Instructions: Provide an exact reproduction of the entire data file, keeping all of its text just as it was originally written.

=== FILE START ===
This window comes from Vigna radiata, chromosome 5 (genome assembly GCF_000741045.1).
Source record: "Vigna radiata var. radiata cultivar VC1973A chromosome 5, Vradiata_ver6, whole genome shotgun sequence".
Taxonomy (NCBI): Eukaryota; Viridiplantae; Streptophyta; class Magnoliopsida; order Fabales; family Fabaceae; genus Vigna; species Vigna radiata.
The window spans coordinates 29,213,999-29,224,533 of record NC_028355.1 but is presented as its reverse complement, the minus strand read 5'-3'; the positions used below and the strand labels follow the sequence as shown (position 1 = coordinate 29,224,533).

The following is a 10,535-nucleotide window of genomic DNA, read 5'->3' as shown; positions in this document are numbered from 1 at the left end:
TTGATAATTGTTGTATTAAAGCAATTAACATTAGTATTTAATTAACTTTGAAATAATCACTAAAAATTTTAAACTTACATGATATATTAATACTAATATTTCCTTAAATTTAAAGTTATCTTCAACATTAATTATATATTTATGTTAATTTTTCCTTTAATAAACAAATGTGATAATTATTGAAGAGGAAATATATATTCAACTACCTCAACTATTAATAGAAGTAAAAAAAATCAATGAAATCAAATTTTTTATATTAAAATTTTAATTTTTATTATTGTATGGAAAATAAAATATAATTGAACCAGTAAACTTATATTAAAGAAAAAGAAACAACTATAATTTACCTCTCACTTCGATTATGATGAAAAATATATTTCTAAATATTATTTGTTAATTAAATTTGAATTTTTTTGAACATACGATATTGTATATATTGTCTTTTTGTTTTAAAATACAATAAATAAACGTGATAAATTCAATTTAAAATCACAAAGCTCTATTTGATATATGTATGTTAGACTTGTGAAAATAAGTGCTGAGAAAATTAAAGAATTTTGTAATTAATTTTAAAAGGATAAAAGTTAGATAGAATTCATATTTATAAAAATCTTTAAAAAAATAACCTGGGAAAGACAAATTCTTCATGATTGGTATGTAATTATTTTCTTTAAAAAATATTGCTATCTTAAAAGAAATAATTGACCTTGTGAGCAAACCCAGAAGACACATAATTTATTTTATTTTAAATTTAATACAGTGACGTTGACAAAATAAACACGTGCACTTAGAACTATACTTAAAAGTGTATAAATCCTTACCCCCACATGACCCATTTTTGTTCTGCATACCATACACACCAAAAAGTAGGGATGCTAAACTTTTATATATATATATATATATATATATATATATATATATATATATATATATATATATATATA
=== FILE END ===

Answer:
This window comes from Vigna radiata, chromosome 5 (genome assembly GCF_000741045.1).
Source record: "Vigna radiata var. radiata cultivar VC1973A chromosome 5, Vradiata_ver6, whole genome shotgun sequence".
Taxonomy (NCBI): Eukaryota; Viridiplantae; Streptophyta; class Magnoliopsida; order Fabales; family Fabaceae; genus Vigna; species Vigna radiata.
The window spans coordinates 29,213,999-29,224,533 of record NC_028355.1 but is presented as its reverse complement, the minus strand read 5'-3'; the positions used below and the strand labels follow the sequence as shown (position 1 = coordinate 29,224,533).

The following is a 10,535-nucleotide window of genomic DNA, read 5'->3' as shown; positions in this document are numbered from 1 at the left end:
TTGATAATTGTTGTATTAAAGCAATTAACATTAGTATTTAATTAACTTTGAAATAATCACTAAAAATTTTAAACTTACATGATATATTAATACTAATATTTCCTTAAATTTAAAGTTATCTTCAACATTAATTATATATTTATGTTAATTTTTCCTTTAATAAACAAATGTGATAATTATTGAAGAGGAAATATATATTCAACTACCTCAACTATTAATAGAAGTAAAAAAAATCAATGAAATCAAATTTTTTATATTAAAATTTTAATTTTTATTATTGTATGGAAAATAAAATATAATTGAACCAGTAAACTTATATTAAAGAAAAAGAAACAACTATAATTTACCTCTCACTTCGATTATGATGAAAAATATATTTCTAAATATTATTTGTTAATTAAATTTGAATTTTTTTGAACATACGATATTGTATATATTGTCTTTTTGTTTTAAAATACAATAAATAAACGTGATAAATTCAATTTAAAATCACAAAGCTCTATTTGATATATGTATGTTAGACTTGTGAAAATAAGTGCTGAGAAAATTAAAGAATTTTGTAATTAATTTTAAAAGGATAAAAGTTAGATAGAATTCATATTTATAAAAATCTTTAAAAAAATAACCTGGGAAAGACAAATTCTTCATGATTGGTATGTAATTATTTTCTTTAAAAAATATTGCTATCTTAAAAGAAATAATTGACCTTGTGAGCAAACCCAGAAGACACATAATTTATTTTATTTTAAATTTAATACAGTGACGTTGACAAAATAAACACGTGCACTTAGAACTATACTTAAAAGTGTATAAATCCTTACCCCCACATGACCCATTTTTGTTCTGCATACCATACACACCAAAAAGTAGGGATGCTAAACTTTTATATATATATATATATATATATATATATATATATATATATATATATATATATATATATA